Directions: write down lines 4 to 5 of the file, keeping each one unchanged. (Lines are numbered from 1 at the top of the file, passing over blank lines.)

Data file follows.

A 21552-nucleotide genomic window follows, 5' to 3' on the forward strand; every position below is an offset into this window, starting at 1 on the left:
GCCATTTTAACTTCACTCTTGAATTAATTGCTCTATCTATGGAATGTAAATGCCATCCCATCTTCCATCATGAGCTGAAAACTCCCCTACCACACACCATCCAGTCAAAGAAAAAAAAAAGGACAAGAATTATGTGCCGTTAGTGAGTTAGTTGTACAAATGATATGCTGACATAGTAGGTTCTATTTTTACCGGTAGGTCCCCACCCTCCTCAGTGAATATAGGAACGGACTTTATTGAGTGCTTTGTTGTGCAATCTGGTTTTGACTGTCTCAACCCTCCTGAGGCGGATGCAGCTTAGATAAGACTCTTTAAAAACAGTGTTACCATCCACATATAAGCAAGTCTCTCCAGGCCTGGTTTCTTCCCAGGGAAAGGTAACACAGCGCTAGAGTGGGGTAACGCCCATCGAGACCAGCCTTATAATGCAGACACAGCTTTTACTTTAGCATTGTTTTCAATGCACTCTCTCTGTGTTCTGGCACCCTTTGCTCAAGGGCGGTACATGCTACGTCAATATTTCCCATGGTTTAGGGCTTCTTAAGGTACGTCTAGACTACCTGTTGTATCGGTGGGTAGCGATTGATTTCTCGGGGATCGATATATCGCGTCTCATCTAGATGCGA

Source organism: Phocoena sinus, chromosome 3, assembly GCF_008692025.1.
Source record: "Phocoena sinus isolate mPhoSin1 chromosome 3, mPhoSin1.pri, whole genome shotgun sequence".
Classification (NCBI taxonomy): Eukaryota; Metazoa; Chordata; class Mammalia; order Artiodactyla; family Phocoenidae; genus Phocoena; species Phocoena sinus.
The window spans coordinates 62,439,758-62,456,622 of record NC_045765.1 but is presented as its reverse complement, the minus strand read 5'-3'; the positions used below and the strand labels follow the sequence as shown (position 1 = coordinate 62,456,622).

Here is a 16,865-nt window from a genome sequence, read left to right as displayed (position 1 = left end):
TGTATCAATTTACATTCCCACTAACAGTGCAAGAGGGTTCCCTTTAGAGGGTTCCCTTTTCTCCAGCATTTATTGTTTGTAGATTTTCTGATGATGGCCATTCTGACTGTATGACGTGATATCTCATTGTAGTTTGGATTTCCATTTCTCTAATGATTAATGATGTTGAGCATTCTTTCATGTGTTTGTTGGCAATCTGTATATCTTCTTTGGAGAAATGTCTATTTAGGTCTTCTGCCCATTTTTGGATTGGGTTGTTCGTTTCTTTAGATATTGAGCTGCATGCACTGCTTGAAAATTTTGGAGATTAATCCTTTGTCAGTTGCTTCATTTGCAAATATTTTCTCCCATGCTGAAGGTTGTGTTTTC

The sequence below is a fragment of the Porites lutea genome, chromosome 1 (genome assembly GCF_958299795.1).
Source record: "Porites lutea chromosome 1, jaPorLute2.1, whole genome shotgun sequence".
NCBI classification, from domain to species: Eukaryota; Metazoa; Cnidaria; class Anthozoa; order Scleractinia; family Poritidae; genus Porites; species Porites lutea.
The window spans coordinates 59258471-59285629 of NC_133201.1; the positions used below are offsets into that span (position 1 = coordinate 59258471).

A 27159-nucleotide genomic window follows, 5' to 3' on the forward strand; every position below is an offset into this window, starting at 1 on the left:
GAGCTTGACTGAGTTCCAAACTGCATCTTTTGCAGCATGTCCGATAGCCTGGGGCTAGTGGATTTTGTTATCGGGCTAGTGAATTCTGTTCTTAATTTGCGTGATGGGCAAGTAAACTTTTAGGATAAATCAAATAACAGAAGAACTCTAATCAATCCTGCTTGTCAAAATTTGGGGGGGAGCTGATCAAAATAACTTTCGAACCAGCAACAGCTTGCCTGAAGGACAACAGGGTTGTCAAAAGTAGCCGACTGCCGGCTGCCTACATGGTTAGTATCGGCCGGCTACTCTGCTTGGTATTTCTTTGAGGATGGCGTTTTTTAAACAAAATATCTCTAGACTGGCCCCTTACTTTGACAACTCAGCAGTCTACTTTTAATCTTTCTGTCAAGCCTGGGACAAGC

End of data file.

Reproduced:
Source record: "Phocoena sinus isolate mPhoSin1 chromosome 3, mPhoSin1.pri, whole genome shotgun sequence".
Classification (NCBI taxonomy): Eukaryota; Metazoa; Chordata; class Mammalia; order Artiodactyla; family Phocoenidae; genus Phocoena; species Phocoena sinus.